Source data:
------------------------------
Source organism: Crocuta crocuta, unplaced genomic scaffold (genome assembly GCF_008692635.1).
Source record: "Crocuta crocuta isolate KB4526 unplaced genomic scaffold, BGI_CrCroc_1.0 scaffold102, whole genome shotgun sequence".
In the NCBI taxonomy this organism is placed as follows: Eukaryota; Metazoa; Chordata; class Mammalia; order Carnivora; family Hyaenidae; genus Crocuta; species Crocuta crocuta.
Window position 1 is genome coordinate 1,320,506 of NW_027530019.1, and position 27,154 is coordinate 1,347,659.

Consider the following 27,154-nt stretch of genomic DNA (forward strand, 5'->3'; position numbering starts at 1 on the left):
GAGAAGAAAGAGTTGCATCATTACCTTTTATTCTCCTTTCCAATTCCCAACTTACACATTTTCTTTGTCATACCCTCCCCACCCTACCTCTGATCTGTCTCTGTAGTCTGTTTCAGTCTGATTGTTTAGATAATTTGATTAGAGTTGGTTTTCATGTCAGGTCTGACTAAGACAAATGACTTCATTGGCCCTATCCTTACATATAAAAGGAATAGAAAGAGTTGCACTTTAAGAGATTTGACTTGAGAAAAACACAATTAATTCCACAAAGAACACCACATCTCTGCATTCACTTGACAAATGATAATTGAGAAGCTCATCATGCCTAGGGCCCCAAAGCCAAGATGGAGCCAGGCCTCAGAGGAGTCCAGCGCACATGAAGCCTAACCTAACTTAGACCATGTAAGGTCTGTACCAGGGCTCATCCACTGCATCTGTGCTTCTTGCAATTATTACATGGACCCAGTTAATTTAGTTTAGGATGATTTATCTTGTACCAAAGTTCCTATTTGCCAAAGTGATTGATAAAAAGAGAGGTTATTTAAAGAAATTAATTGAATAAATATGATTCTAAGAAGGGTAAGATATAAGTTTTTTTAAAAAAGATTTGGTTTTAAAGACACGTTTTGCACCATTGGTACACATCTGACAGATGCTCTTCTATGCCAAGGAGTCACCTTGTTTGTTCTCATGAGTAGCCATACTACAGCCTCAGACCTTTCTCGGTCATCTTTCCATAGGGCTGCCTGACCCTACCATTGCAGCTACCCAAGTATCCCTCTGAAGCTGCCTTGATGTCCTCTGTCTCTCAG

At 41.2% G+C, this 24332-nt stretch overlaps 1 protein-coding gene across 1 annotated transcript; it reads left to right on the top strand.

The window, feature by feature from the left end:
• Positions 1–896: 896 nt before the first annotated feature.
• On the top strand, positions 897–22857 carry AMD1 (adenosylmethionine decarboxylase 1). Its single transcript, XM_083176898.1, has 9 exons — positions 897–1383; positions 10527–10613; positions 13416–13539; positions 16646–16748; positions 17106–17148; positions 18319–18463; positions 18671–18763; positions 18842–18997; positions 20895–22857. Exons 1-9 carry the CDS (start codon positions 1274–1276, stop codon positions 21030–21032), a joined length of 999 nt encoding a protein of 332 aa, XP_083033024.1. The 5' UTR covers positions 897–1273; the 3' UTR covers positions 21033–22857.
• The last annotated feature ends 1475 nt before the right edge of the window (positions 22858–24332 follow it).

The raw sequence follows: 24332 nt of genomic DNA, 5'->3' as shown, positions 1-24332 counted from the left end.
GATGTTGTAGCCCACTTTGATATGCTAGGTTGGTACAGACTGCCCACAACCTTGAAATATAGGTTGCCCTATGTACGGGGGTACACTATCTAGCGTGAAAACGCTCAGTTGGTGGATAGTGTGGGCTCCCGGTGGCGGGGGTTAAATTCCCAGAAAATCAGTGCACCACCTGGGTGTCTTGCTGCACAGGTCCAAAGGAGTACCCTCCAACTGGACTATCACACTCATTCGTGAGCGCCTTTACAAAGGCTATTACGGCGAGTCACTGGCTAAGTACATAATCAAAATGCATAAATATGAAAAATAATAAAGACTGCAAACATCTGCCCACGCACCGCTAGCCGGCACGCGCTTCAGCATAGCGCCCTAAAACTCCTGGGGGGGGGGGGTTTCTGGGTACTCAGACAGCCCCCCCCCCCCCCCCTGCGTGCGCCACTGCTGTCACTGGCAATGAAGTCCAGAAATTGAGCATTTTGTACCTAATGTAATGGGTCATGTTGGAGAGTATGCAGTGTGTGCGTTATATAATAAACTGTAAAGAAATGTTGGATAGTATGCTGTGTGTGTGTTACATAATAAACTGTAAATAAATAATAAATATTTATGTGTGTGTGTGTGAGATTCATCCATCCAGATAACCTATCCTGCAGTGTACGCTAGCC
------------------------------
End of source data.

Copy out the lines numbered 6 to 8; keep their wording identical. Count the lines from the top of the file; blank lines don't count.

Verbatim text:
GAGAAGAAAGAGTTGCATCATTACCTTTTATTCTCCTTTCCAATTCCCAACTTACACATTTTCTTTGTCATACCCTCCCCACCCTACCTCTGATCTGTCTCTGTAGTCTGTTTCAGTCTGATTGTTTAGATAATTTGATTAGAGTTGGTTTTCATGTCAGGTCTGACTAAGACAAATGACTTCATTGGCCCTATCCTTACATATAAAAGGAATAGAAAGAGTTGCACTTTAAGAGATTTGACTTGAGAAAAACACAATTAATTCCACAAAGAACACCACATCTCTGCATTCACTTGACAAATGATAATTGAGAAGCTCATCATGCCTAGGGCCCCAAAGCCAAGATGGAGCCAGGCCTCAGAGGAGTCCAGCGCACATGAAGCCTAACCTAACTTAGACCATGTAAGGTCTGTACCAGGGCTCATCCACTGCATCTGTGCTTCTTGCAATTATTACATGGACCCAGTTAATTTAGTTTAGGATGATTTATCTTGTACCAAAGTTCCTATTTGCCAAAGTGATTGATAAAAAGAGAGGTTATTTAAAGAAATTAATTGAATAAATATGATTCTAAGAAGGGTAAGATATAAGTTTTTTTAAAAAAGATTTGGTTTTAAAGACACGTTTTGCACCATTGGTACACATCTGACAGATGCTCTTCTATGCCAAGGAGTCACCTTGTTTGTTCTCATGAGTAGCCATACTACAGCCTCAGACCTTTCTCGGTCATCTTTCCATAGGGCTGCCTGACCCTACCATTGCAGCTACCCAAGTATCCCTCTGAAGCTGCCTTGATGTCCTCTGTCTCTCAG

At 41.2% G+C, this 24332-nt stretch overlaps 1 protein-coding gene across 1 annotated transcript; it reads left to right on the top strand.

The window, feature by feature from the left end: